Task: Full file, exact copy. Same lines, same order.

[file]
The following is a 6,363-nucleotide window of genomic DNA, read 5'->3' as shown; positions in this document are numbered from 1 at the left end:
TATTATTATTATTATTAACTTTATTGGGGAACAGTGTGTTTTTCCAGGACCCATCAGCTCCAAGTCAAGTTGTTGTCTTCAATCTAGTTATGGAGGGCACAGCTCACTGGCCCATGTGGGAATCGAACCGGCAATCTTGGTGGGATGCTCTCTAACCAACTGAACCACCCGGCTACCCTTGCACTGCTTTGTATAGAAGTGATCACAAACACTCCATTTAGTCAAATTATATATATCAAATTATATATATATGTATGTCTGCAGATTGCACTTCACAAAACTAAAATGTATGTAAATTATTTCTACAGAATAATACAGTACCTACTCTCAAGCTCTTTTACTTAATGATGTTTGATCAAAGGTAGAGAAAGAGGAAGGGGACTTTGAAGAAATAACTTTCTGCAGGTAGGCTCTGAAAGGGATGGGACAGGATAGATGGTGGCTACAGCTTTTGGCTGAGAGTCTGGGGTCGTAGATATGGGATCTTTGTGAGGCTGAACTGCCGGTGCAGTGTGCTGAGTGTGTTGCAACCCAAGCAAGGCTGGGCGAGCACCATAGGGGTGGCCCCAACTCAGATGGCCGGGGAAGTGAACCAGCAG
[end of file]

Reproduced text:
The following is a 6,363-nucleotide window of genomic DNA, read 5'->3' as shown; positions in this document are numbered from 1 at the left end:
TATTATTATTATTATTAACTTTATTGGGGAACAGTGTGTTTTTCCAGGACCCATCAGCTCCAAGTCAAGTTGTTGTCTTCAATCTAGTTATGGAGGGCACAGCTCACTGGCCCATGTGGGAATCGAACCGGCAATCTTGGTGGGATGCTCTCTAACCAACTGAACCACCCGGCTACCCTTGCACTGCTTTGTATAGAAGTGATCACAAACACTCCATTTAGTCAAATTATATATATCAAATTATATATATATGTATGTCTGCAGATTGCACTTCACAAAACTAAAATGTATGTAAATTATTTCTACAGAATAATACAGTACCTACTCTCAAGCTCTTTTACTTAATGATGTTTGATCAAAGGTAGAGAAAGAGGAAGGGGACTTTGAAGAAATAACTTTCTGCAGGTAGGCTCTGAAAGGGATGGGACAGGATAGATGGTGGCTACAGCTTTTGGCTGAGAGTCTGGGGTCGTAGATATGGGATCTTTGTGAGGCTGAACTGCCGGTGCAGTGTGCTGAGTGTGTTGCAACCCAAGCAAGGCTGGGCGAGCACCATAGGGGTGGCCCCAACTCAGATGGCCGGGGAAGTGAACCAGCAG